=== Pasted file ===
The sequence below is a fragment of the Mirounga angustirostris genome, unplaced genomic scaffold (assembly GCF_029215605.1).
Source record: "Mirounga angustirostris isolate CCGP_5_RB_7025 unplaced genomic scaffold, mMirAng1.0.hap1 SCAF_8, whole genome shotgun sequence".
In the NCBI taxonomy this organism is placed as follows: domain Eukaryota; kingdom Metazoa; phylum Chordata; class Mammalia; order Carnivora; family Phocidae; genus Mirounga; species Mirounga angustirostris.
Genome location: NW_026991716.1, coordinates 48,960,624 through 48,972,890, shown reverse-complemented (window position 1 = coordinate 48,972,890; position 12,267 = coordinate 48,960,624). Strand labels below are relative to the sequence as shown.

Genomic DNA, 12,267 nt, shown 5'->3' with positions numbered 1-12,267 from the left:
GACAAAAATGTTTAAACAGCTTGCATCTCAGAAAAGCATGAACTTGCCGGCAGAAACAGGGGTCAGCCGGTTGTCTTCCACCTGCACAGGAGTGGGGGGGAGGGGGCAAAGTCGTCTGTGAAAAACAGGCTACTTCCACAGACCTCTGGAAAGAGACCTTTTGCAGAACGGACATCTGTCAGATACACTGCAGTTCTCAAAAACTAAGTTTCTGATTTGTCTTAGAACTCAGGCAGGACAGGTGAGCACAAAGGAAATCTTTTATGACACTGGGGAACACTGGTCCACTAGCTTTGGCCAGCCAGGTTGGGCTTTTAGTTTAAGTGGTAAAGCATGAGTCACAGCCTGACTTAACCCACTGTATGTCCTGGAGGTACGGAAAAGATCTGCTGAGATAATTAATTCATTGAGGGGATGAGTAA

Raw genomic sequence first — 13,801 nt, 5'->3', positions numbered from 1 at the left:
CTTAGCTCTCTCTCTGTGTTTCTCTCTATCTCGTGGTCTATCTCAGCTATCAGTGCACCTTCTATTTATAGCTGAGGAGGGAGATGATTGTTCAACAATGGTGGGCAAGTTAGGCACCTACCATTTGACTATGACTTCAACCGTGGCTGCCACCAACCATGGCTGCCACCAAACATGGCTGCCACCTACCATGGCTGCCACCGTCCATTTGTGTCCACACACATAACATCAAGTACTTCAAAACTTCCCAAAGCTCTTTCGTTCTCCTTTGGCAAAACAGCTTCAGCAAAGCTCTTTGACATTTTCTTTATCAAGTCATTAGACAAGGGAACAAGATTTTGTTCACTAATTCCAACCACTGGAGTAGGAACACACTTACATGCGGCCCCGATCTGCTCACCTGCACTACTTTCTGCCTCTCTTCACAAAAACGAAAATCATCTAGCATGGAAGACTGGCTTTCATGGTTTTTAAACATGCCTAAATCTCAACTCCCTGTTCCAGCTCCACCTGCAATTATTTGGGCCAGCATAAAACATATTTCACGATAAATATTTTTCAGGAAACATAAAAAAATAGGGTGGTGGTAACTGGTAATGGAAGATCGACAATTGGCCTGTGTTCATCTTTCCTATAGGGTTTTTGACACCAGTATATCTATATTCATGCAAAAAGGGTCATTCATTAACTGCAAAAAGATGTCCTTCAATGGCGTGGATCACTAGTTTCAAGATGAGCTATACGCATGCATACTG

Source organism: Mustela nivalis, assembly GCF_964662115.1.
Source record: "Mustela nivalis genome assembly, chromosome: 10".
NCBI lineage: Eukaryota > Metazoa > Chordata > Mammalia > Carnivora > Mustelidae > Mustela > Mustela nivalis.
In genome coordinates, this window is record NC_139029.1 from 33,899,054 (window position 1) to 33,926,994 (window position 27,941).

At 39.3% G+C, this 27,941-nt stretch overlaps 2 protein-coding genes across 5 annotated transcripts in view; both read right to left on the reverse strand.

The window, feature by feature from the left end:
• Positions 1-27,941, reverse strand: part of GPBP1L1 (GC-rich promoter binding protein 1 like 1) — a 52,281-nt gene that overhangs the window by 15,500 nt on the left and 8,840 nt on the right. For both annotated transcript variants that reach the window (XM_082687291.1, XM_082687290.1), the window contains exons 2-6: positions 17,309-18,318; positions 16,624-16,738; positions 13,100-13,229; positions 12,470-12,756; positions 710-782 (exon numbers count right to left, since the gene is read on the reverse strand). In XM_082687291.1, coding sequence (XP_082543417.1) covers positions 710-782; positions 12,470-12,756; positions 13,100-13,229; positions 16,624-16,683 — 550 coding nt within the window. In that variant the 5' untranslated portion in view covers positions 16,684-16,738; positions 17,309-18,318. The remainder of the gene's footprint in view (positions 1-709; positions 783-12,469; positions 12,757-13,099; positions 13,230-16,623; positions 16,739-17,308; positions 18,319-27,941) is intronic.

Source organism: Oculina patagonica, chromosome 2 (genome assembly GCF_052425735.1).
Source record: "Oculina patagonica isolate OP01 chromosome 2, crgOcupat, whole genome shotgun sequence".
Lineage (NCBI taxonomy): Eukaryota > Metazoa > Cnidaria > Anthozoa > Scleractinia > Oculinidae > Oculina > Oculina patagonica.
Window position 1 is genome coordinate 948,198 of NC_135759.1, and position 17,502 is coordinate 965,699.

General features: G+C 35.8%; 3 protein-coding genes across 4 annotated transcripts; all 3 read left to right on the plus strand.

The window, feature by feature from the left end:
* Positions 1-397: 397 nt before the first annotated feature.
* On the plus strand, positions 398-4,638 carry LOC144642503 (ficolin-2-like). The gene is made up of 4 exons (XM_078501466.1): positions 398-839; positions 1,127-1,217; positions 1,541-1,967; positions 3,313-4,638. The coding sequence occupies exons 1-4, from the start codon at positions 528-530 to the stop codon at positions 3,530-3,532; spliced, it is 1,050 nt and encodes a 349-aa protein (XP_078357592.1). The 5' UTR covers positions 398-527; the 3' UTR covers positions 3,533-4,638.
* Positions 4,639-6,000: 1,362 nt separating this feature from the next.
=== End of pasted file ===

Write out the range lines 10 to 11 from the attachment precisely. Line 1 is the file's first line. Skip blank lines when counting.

Source record: "Mustela nivalis genome assembly, chromosome: 10".
NCBI lineage: Eukaryota > Metazoa > Chordata > Mammalia > Carnivora > Mustelidae > Mustela > Mustela nivalis.